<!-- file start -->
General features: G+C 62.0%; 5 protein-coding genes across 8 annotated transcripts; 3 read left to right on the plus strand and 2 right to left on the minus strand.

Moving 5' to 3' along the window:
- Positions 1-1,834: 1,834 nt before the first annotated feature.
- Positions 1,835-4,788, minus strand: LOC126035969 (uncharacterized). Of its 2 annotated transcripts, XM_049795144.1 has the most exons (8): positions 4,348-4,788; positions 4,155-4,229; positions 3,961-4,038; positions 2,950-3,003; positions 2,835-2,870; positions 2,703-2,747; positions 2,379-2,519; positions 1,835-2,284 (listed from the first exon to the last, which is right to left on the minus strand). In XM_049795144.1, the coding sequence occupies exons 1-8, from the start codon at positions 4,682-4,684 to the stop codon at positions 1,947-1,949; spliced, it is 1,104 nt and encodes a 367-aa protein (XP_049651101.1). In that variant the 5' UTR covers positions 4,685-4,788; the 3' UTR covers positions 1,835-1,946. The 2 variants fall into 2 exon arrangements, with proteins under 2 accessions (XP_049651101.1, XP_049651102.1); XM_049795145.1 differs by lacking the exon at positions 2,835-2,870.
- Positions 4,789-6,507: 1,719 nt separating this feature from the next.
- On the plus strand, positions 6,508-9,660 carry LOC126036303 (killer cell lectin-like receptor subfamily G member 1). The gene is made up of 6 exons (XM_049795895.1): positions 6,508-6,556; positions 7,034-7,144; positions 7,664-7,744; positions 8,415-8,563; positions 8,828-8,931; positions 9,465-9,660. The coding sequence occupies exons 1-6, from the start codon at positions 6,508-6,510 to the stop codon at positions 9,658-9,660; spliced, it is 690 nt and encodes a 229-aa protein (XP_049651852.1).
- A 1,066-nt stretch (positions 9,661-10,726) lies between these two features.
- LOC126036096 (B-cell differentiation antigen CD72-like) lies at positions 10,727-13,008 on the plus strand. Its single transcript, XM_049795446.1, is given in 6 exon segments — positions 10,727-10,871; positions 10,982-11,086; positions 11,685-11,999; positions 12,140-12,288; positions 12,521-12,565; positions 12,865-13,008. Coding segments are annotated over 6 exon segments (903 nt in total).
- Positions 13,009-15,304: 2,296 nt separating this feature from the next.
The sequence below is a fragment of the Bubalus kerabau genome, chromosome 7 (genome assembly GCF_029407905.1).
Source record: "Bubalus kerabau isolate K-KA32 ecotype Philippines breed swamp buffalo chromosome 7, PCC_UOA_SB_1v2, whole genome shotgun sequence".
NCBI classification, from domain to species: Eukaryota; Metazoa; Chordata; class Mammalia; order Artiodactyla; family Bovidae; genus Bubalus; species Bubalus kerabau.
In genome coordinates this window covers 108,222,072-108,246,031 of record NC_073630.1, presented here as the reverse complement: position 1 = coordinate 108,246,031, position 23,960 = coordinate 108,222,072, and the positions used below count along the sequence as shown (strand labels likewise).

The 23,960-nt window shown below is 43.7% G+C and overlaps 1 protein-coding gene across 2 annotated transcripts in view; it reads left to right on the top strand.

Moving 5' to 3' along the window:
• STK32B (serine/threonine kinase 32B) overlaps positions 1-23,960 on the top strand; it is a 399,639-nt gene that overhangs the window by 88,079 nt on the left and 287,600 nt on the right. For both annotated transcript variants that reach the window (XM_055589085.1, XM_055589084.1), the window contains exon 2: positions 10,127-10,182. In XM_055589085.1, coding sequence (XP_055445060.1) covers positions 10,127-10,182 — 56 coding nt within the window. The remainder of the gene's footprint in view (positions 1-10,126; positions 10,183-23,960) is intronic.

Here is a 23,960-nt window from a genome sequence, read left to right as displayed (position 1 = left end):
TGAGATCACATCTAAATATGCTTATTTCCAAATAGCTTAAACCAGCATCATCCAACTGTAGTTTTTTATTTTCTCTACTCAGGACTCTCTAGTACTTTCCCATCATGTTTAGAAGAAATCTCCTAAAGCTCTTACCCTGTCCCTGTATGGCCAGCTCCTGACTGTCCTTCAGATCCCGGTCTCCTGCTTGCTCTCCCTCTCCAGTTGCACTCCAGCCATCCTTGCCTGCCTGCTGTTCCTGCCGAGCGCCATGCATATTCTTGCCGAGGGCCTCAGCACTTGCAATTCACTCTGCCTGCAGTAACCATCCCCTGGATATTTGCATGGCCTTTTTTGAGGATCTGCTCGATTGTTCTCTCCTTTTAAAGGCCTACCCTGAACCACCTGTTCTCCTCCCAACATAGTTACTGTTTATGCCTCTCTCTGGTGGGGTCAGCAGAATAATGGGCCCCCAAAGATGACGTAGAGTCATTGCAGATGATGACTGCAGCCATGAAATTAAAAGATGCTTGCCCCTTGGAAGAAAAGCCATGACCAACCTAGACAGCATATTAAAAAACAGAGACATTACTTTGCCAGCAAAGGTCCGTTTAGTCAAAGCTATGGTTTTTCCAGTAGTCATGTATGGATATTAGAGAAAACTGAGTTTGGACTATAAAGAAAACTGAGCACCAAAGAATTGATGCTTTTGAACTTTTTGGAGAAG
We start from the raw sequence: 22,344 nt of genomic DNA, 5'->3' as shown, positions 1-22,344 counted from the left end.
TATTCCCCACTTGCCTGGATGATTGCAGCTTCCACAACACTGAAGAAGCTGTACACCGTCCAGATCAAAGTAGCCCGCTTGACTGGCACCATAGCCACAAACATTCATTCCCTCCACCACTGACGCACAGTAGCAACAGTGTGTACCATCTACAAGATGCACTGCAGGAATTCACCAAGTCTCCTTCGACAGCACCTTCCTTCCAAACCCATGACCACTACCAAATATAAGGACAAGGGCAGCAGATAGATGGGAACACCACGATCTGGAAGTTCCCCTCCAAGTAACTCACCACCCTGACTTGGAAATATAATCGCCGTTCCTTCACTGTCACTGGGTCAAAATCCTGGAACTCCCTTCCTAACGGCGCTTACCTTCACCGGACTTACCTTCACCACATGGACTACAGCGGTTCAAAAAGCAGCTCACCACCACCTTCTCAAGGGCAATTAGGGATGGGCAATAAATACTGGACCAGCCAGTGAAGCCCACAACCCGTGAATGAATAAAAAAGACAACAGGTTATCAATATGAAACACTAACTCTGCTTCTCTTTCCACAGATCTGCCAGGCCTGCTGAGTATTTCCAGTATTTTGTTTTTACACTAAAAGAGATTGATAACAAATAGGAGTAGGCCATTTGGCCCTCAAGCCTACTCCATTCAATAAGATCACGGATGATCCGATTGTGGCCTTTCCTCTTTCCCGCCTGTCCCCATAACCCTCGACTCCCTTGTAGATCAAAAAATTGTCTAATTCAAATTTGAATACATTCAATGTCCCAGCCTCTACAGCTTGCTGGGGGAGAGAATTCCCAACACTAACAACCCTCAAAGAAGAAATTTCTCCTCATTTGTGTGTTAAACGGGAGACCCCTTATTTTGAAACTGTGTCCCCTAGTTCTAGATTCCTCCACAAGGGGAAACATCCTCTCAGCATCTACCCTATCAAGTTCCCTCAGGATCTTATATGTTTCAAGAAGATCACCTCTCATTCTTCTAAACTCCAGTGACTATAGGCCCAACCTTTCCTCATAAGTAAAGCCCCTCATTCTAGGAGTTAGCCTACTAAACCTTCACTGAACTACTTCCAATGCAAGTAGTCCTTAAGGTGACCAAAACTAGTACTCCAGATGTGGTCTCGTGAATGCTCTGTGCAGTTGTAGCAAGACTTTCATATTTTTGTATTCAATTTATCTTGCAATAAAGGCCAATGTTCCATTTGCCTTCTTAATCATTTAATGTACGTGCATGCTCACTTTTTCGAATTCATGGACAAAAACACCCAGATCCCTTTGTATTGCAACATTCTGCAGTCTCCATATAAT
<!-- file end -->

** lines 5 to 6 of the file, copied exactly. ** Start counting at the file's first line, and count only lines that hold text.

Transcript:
- Positions 4,789-6,507: 1,719 nt separating this feature from the next.
- On the plus strand, positions 6,508-9,660 carry LOC126036303 (killer cell lectin-like receptor subfamily G member 1). The gene is made up of 6 exons (XM_049795895.1): positions 6,508-6,556; positions 7,034-7,144; positions 7,664-7,744; positions 8,415-8,563; positions 8,828-8,931; positions 9,465-9,660. The coding sequence occupies exons 1-6, from the start codon at positions 6,508-6,510 to the stop codon at positions 9,658-9,660; spliced, it is 690 nt and encodes a 229-aa protein (XP_049651852.1).